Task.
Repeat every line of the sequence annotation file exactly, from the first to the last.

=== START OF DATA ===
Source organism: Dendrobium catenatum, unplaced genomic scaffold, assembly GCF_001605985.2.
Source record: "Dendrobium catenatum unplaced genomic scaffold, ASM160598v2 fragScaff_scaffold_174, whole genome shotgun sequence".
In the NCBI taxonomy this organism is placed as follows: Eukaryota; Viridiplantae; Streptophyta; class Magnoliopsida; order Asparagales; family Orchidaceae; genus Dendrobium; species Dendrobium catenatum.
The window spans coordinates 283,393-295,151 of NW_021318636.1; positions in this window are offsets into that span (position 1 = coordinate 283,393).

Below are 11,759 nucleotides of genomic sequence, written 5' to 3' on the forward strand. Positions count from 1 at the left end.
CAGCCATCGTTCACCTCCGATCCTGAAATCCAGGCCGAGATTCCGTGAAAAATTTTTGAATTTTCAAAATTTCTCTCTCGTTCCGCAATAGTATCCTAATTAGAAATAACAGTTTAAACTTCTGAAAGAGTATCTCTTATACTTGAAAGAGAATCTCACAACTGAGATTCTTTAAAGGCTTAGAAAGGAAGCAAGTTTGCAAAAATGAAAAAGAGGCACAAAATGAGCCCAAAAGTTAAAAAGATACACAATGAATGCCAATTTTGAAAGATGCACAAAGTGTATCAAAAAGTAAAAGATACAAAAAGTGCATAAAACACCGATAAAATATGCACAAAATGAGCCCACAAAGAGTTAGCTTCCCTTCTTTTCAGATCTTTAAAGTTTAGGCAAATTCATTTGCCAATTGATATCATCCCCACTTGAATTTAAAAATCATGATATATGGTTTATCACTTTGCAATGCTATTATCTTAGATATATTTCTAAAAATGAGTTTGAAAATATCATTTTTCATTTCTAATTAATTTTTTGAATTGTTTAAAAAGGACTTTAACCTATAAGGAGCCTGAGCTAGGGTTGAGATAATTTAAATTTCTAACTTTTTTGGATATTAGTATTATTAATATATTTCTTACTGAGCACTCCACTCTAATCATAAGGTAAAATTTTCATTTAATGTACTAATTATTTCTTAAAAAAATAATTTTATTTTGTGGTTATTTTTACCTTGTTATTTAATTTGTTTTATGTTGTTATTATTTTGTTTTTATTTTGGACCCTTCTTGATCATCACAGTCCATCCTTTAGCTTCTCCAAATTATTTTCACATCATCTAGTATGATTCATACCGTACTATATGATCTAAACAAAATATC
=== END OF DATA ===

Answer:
Source organism: Dendrobium catenatum, unplaced genomic scaffold, assembly GCF_001605985.2.
Source record: "Dendrobium catenatum unplaced genomic scaffold, ASM160598v2 fragScaff_scaffold_174, whole genome shotgun sequence".
In the NCBI taxonomy this organism is placed as follows: Eukaryota; Viridiplantae; Streptophyta; class Magnoliopsida; order Asparagales; family Orchidaceae; genus Dendrobium; species Dendrobium catenatum.
The window spans coordinates 283,393-295,151 of NW_021318636.1; positions in this window are offsets into that span (position 1 = coordinate 283,393).

Below are 11,759 nucleotides of genomic sequence, written 5' to 3' on the forward strand. Positions count from 1 at the left end.
CAGCCATCGTTCACCTCCGATCCTGAAATCCAGGCCGAGATTCCGTGAAAAATTTTTGAATTTTCAAAATTTCTCTCTCGTTCCGCAATAGTATCCTAATTAGAAATAACAGTTTAAACTTCTGAAAGAGTATCTCTTATACTTGAAAGAGAATCTCACAACTGAGATTCTTTAAAGGCTTAGAAAGGAAGCAAGTTTGCAAAAATGAAAAAGAGGCACAAAATGAGCCCAAAAGTTAAAAAGATACACAATGAATGCCAATTTTGAAAGATGCACAAAGTGTATCAAAAAGTAAAAGATACAAAAAGTGCATAAAACACCGATAAAATATGCACAAAATGAGCCCACAAAGAGTTAGCTTCCCTTCTTTTCAGATCTTTAAAGTTTAGGCAAATTCATTTGCCAATTGATATCATCCCCACTTGAATTTAAAAATCATGATATATGGTTTATCACTTTGCAATGCTATTATCTTAGATATATTTCTAAAAATGAGTTTGAAAATATCATTTTTCATTTCTAATTAATTTTTTGAATTGTTTAAAAAGGACTTTAACCTATAAGGAGCCTGAGCTAGGGTTGAGATAATTTAAATTTCTAACTTTTTTGGATATTAGTATTATTAATATATTTCTTACTGAGCACTCCACTCTAATCATAAGGTAAAATTTTCATTTAATGTACTAATTATTTCTTAAAAAAATAATTTTATTTTGTGGTTATTTTTACCTTGTTATTTAATTTGTTTTATGTTGTTATTATTTTGTTTTTATTTTGGACCCTTCTTGATCATCACAGTCCATCCTTTAGCTTCTCCAAATTATTTTCACATCATCTAGTATGATTCATACCGTACTATATGATCTAAACAAAATATC